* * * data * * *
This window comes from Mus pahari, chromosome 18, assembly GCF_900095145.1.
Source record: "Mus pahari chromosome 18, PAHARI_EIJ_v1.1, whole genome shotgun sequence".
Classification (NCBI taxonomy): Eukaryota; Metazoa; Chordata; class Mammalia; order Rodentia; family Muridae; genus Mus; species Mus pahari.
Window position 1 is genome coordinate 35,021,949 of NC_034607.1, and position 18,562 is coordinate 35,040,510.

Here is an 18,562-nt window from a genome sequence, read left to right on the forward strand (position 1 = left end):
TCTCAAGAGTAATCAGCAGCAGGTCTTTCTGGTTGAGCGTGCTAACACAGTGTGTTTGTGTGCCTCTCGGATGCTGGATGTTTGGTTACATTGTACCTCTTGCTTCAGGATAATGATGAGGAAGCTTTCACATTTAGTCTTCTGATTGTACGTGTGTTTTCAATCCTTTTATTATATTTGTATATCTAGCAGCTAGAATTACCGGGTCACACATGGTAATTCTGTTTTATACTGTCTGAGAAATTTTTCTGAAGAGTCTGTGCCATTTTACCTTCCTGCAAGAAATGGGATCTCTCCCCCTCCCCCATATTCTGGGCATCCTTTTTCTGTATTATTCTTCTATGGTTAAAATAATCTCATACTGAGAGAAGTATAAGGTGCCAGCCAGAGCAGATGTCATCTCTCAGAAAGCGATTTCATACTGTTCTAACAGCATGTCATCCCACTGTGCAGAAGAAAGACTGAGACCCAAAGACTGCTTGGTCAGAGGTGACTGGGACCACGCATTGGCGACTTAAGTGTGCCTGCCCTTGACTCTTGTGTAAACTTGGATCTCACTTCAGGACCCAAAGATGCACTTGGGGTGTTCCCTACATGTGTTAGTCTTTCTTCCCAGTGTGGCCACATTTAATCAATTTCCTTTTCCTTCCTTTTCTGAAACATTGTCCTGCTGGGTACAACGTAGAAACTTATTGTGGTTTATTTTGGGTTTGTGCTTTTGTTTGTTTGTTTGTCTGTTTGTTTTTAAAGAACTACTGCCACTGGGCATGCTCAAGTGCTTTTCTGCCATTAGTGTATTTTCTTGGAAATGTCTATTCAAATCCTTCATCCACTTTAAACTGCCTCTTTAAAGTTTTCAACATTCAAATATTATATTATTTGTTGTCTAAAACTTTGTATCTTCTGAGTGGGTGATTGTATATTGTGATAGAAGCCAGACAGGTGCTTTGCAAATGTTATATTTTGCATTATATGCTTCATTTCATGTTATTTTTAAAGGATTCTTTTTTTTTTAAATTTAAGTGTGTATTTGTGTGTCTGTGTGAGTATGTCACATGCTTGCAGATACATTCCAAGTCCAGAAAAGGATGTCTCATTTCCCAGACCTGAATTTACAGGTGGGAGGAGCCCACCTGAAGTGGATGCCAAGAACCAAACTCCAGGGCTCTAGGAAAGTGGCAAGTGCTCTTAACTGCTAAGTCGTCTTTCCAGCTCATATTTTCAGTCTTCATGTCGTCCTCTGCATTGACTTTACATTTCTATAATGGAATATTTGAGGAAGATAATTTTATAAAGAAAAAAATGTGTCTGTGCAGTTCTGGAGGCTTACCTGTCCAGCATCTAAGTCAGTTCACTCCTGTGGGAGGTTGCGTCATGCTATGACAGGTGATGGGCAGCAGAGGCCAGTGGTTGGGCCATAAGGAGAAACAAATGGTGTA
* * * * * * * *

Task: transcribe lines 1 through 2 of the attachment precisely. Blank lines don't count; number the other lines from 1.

This window comes from Mus pahari, chromosome 18, assembly GCF_900095145.1.
Source record: "Mus pahari chromosome 18, PAHARI_EIJ_v1.1, whole genome shotgun sequence".